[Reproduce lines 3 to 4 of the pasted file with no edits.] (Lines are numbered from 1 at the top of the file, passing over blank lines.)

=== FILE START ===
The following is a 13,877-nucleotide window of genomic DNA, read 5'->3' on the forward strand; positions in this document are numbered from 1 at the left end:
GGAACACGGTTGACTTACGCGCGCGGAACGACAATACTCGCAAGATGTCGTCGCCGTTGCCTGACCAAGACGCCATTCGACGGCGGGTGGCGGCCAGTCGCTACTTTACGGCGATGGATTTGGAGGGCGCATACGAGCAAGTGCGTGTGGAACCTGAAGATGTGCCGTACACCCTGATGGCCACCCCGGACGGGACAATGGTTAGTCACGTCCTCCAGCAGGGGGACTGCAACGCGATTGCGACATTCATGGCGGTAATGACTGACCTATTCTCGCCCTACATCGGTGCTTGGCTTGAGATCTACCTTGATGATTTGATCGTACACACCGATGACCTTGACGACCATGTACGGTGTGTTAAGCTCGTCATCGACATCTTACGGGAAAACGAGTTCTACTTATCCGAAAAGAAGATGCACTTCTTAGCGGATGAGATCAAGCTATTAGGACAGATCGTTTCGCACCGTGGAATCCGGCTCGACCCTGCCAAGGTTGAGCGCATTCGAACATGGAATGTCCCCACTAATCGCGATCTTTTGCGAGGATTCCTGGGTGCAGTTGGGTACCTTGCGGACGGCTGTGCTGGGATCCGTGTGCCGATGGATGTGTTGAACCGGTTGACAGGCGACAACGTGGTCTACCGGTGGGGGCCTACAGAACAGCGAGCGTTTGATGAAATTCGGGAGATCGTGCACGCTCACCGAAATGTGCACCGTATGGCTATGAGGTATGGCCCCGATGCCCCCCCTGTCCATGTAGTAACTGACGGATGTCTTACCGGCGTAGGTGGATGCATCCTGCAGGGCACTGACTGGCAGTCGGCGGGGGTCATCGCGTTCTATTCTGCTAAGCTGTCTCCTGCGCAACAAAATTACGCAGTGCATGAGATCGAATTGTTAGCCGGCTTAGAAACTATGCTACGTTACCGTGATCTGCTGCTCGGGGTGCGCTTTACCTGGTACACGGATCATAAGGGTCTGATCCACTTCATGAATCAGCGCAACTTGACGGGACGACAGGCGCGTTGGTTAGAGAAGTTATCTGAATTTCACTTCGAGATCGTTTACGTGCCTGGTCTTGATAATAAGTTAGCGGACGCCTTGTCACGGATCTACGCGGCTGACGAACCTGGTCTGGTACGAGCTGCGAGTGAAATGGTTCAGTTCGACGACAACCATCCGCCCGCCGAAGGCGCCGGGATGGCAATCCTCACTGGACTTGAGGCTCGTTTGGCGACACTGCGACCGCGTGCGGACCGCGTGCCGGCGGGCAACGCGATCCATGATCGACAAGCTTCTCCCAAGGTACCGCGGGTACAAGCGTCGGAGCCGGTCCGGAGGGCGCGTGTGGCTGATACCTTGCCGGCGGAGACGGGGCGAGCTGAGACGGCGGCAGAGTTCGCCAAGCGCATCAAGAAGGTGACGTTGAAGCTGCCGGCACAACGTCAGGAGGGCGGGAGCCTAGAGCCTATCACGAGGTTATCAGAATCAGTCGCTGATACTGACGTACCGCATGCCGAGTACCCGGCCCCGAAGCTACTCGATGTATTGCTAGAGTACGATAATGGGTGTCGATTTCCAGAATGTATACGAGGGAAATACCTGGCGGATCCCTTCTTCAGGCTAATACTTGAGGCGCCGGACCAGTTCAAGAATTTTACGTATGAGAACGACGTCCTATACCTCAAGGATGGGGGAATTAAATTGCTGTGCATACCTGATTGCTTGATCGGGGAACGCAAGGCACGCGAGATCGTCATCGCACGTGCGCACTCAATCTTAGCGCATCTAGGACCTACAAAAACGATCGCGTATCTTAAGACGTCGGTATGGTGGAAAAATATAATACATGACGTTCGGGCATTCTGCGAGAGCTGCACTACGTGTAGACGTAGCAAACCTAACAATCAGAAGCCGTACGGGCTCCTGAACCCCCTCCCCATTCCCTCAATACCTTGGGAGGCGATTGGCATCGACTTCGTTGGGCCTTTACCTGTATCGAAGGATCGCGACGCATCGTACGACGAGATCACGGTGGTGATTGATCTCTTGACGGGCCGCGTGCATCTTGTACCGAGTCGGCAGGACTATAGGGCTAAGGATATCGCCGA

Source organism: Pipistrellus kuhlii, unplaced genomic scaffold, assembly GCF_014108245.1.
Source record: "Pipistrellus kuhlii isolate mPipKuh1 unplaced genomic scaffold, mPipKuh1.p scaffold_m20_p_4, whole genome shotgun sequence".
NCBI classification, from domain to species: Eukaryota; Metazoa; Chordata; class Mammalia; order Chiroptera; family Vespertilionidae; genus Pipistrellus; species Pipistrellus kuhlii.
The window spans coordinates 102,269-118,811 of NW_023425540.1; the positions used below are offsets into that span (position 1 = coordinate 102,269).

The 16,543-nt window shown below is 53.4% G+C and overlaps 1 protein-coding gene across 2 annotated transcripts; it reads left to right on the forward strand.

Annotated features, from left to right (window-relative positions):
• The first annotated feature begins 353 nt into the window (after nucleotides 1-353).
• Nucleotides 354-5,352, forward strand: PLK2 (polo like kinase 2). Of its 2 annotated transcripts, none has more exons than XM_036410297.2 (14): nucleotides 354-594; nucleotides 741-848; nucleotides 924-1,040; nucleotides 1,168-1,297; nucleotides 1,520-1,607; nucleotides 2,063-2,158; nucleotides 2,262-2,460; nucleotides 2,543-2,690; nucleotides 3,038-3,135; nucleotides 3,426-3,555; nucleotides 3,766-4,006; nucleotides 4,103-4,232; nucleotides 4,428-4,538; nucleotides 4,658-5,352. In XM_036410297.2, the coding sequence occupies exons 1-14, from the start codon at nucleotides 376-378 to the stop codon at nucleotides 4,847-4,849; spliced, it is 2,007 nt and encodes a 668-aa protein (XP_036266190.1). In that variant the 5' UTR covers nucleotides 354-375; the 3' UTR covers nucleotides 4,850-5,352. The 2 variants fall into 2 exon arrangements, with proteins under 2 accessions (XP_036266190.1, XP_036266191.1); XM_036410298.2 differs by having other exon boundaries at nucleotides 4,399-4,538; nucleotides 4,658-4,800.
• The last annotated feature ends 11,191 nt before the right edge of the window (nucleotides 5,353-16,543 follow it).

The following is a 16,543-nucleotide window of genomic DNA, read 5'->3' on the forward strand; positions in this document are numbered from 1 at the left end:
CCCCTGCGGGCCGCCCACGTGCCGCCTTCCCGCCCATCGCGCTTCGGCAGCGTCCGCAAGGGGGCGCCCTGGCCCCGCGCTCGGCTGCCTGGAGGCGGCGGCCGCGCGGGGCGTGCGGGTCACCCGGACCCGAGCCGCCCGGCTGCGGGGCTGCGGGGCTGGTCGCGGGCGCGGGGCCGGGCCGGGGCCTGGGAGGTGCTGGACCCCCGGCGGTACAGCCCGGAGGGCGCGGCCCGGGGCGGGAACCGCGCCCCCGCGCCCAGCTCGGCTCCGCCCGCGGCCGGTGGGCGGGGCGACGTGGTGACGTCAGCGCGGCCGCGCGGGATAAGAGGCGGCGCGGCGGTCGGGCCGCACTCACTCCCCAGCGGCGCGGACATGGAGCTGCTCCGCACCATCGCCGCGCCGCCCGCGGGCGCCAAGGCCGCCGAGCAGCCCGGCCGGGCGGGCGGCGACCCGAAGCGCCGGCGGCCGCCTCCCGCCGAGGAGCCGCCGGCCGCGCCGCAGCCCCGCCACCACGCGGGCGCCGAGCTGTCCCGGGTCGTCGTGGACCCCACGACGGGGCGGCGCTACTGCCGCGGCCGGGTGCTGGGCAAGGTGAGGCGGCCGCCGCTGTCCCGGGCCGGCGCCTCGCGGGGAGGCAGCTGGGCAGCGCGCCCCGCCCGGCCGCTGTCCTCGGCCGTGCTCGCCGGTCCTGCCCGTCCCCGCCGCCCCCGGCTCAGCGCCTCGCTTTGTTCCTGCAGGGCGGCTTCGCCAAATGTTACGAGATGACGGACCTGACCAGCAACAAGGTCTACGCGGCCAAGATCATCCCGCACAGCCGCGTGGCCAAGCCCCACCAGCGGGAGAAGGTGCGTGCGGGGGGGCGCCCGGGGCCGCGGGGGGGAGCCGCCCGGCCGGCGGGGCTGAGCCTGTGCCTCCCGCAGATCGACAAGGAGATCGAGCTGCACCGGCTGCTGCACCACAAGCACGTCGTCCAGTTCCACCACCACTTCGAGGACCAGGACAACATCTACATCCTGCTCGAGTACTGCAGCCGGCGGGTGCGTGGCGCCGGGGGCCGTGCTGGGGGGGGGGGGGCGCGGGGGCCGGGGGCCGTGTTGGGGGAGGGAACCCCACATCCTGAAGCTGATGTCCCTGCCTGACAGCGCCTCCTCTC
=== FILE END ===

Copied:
Source organism: Pipistrellus kuhlii, unplaced genomic scaffold, assembly GCF_014108245.1.
Source record: "Pipistrellus kuhlii isolate mPipKuh1 unplaced genomic scaffold, mPipKuh1.p scaffold_m20_p_4, whole genome shotgun sequence".